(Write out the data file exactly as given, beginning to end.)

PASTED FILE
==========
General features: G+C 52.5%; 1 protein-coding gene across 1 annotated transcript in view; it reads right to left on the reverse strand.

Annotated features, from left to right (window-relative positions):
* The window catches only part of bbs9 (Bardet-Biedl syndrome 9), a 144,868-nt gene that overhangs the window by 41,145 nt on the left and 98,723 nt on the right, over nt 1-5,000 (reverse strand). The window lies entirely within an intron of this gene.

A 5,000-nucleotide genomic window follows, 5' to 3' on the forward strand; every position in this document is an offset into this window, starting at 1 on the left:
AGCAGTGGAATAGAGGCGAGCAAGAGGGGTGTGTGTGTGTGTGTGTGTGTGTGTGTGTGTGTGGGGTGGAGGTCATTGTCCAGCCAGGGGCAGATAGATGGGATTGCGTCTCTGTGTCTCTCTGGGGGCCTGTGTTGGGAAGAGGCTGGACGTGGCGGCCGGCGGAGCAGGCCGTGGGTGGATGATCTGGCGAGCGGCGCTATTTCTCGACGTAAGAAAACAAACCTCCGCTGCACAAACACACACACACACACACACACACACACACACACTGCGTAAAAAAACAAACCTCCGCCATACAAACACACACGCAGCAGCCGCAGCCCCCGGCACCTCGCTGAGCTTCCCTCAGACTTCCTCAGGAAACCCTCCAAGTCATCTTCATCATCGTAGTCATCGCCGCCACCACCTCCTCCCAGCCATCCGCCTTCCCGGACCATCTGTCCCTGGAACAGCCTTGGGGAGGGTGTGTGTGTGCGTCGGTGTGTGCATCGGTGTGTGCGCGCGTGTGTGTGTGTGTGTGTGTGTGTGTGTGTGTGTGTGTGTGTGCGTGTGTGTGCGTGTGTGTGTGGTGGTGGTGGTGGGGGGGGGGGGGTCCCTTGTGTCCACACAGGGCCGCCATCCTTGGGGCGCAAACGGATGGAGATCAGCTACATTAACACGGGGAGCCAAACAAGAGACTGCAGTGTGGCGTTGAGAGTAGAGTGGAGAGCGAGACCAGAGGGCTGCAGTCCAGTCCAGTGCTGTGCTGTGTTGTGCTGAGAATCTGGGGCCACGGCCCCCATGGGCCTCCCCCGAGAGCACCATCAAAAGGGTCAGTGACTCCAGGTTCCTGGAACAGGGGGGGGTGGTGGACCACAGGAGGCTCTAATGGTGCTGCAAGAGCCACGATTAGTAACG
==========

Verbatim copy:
General features: G+C 52.5%; 1 protein-coding gene across 1 annotated transcript in view; it reads right to left on the reverse strand.

Annotated features, from left to right (window-relative positions):
* The window catches only part of bbs9 (Bardet-Biedl syndrome 9), a 144,868-nt gene that overhangs the window by 41,145 nt on the left and 98,723 nt on the right, over nt 1-5,000 (reverse strand). The window lies entirely within an intron of this gene.

A 5,000-nucleotide genomic window follows, 5' to 3' on the forward strand; every position in this document is an offset into this window, starting at 1 on the left:
AGCAGTGGAATAGAGGCGAGCAAGAGGGGTGTGTGTGTGTGTGTGTGTGTGTGTGTGTGTGTGGGGTGGAGGTCATTGTCCAGCCAGGGGCAGATAGATGGGATTGCGTCTCTGTGTCTCTCTGGGGGCCTGTGTTGGGAAGAGGCTGGACGTGGCGGCCGGCGGAGCAGGCCGTGGGTGGATGATCTGGCGAGCGGCGCTATTTCTCGACGTAAGAAAACAAACCTCCGCTGCACAAACACACACACACACACACACACACACACACACACTGCGTAAAAAAACAAACCTCCGCCATACAAACACACACGCAGCAGCCGCAGCCCCCGGCACCTCGCTGAGCTTCCCTCAGACTTCCTCAGGAAACCCTCCAAGTCATCTTCATCATCGTAGTCATCGCCGCCACCACCTCCTCCCAGCCATCCGCCTTCCCGGACCATCTGTCCCTGGAACAGCCTTGGGGAGGGTGTGTGTGTGCGTCGGTGTGTGCATCGGTGTGTGCGCGCGTGTGTGTGTGTGTGTGTGTGTGTGTGTGTGTGTGTGTGTGTGCGTGTGTGTGCGTGTGTGTGTGGTGGTGGTGGTGGGGGGGGGGGGGTCCCTTGTGTCCACACAGGGCCGCCATCCTTGGGGCGCAAACGGATGGAGATCAGCTACATTAACACGGGGAGCCAAACAAGAGACTGCAGTGTGGCGTTGAGAGTAGAGTGGAGAGCGAGACCAGAGGGCTGCAGTCCAGTCCAGTGCTGTGCTGTGTTGTGCTGAGAATCTGGGGCCACGGCCCCCATGGGCCTCCCCCGAGAGCACCATCAAAAGGGTCAGTGACTCCAGGTTCCTGGAACAGGGGGGGGTGGTGGACCACAGGAGGCTCTAATGGTGCTGCAAGAGCCACGATTAGTAACG